While in Vilnius I will be reviewing the revision (censuses) lists in the archives. Hopefully I’ll find something that will confirm or disprove my theory. For now I’m very optimistic that I’m heading down the right road.

Wednesday, June 10, 2009

Trip Preparations: Planning My Travel to Belarus


“Did you hear about the tourist promotion where first prize is a week in Belarus and second prize is two weeks?”


Belarus is not on most people’s list of must see places, but for a family historian with roots in Belarus, it definitely made my list. Over twenty years ago I did an oral history with my aunt in which she told me that my grandmother’s family came from Vilna (now Vilnius). Immigration records revealed that the shtetl they were from was Dunilovichi, now in Belarus, while the province was Vilna. I went to the JewishGen Communities Database to get a better sense of the geography and learned that it was 81 miles away from today’s Vilnius and about an equal distance from Minsk.

When I contacted others who had traveled in that region, I was advised that getting a visa from Belarus was neither simple nor inexpensive. An on-line search seemed to prove that out. It sounded as if I had to stay in a Belarus hotel or use a Belarus travel agency to get the voucher which was required before getting a visa. This multiple step process required payments at every stage. In any case, it didn’t seem to support a day trip from Vilnius.

It was quite a struggle to get much clarification. My email to a travel agency in Vilnius went unanswered. I then contacted a researcher who had been recommended to me to assist in doing a day trip from Vilnius. Despite these efforts, I wasn’t able to get any guidance on how to get the visa without staying overnight in Belarus. When I don’t get a clear response, I’m never quite sure if it is due to a language or cultural barrier. I often had to press to get answers as to what something would cost and I wondered if I was inadvertently offending someone with my question. I would hasten to add that I encountered others who addressed my questions very directly and that tended to influence who I worked with.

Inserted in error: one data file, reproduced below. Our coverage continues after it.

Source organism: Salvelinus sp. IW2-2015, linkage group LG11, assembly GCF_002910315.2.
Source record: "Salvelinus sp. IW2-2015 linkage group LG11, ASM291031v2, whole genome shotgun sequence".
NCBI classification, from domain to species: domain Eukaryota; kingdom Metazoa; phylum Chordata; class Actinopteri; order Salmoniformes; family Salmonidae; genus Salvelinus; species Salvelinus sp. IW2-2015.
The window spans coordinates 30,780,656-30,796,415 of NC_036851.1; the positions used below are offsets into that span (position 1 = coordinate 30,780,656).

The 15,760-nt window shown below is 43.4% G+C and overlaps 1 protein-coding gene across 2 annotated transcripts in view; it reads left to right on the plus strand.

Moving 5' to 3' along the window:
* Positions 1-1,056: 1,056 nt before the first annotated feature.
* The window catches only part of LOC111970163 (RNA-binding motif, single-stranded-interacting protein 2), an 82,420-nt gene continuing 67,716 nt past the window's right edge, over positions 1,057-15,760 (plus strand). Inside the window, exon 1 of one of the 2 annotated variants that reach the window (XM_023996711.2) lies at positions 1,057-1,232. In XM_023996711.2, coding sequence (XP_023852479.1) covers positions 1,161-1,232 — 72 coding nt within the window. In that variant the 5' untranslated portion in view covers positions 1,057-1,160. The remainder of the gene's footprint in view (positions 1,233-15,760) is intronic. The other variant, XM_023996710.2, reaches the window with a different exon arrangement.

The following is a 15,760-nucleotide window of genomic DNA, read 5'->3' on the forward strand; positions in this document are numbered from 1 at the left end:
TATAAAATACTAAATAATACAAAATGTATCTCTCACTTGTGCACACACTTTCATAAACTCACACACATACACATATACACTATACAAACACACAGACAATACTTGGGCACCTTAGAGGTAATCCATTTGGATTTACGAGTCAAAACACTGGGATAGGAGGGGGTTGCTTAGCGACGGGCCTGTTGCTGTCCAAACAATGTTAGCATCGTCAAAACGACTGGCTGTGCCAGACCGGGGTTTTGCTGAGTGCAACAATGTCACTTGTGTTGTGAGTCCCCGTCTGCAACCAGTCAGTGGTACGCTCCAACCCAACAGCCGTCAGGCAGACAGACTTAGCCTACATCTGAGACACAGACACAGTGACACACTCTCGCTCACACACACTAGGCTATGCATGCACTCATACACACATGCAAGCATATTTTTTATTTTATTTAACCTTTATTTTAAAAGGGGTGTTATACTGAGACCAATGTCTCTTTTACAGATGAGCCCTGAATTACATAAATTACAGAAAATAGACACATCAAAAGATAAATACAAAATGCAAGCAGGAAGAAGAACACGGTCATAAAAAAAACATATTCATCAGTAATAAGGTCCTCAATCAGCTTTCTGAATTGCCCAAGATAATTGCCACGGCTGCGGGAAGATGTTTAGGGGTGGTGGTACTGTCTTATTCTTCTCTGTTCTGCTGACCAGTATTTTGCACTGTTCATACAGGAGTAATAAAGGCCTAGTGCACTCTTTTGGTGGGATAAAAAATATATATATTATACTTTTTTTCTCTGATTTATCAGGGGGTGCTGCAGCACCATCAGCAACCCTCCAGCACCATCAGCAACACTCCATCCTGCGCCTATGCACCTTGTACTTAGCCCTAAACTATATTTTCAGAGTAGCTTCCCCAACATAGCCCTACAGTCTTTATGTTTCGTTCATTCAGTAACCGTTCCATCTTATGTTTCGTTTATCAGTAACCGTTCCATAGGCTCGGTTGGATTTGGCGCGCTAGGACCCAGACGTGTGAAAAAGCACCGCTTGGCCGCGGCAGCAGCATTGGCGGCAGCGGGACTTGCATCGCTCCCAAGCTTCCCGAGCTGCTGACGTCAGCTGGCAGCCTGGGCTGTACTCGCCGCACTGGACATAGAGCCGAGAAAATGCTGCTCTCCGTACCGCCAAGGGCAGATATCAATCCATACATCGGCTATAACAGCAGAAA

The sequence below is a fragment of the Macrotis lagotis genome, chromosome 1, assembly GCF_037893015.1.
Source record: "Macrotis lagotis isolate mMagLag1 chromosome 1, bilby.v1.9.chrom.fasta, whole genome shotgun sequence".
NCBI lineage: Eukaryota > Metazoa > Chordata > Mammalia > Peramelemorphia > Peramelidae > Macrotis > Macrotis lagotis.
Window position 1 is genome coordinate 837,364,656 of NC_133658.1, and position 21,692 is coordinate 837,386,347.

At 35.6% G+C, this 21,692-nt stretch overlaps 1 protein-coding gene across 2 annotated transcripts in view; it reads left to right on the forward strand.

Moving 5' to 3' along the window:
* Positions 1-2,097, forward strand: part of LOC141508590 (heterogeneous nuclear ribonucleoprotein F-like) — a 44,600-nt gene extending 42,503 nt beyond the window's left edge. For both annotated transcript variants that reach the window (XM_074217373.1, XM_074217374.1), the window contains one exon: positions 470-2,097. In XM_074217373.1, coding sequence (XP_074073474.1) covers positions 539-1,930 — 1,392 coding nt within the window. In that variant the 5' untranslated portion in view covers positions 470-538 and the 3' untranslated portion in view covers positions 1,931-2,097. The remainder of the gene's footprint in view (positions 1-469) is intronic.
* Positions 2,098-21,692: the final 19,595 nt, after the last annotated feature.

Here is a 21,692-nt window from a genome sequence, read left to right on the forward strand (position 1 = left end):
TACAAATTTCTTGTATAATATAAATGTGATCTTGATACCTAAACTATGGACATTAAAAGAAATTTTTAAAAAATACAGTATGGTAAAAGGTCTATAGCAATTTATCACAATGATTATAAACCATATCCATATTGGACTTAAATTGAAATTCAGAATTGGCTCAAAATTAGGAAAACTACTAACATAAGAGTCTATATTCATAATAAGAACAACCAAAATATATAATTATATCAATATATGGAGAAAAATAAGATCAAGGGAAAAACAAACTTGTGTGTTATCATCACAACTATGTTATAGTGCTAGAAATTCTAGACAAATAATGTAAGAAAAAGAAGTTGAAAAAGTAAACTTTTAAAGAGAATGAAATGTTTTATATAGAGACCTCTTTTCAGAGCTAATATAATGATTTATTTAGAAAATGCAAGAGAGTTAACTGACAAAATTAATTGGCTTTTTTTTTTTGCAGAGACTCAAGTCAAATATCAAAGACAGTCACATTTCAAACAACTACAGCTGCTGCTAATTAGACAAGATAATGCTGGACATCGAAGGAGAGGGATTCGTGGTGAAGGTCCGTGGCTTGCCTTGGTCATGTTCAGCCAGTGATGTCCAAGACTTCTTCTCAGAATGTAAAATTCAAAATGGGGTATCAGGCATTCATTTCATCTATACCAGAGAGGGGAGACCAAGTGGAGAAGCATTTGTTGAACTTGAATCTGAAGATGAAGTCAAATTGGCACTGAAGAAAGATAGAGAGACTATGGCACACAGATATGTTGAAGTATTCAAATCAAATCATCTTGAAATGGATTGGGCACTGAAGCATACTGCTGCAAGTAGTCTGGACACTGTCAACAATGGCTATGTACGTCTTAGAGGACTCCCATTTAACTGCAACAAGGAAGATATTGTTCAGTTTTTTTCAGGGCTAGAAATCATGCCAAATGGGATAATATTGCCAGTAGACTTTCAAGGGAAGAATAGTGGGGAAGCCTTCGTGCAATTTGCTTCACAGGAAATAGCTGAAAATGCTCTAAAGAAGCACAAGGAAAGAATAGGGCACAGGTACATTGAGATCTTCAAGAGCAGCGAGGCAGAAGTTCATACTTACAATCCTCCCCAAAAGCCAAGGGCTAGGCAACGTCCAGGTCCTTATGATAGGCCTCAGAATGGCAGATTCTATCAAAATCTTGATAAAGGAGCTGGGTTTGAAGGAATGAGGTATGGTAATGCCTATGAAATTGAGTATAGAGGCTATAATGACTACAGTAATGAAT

I believe there is a way to get a visa in Vilnius, but without any clear information I wasn’t willing to take that chance so I turned to plan B, staying overnight in Minsk. In my Internet searching I stumbled across an organization called the Jewish Heritage Research Group of Belarus. I e-mailed Yuri Dorn and was delighted to receive clear information in response.

Yuri advised me that I could do a one day trip with an overnight stay in Minsk. They would meet us at the train and take us to both Dunilovichi and Glebokie (where my great-grandmother was born). He recommended hotels in different price ranges and indicated that they could book the hotel as well. I had already used a service that was very responsive, but heeded his recommendations on hotels. The service that I used (see link at end of blog) was able to locate rooms even though the usual on-line booking services indicated they were full. I also learned from Yuri that to enter the country I would need to purchase a minimum of 5,000 Euros of traveler health insurance coverage at the train station regardless of whether I’ve purchased travel insurance separately.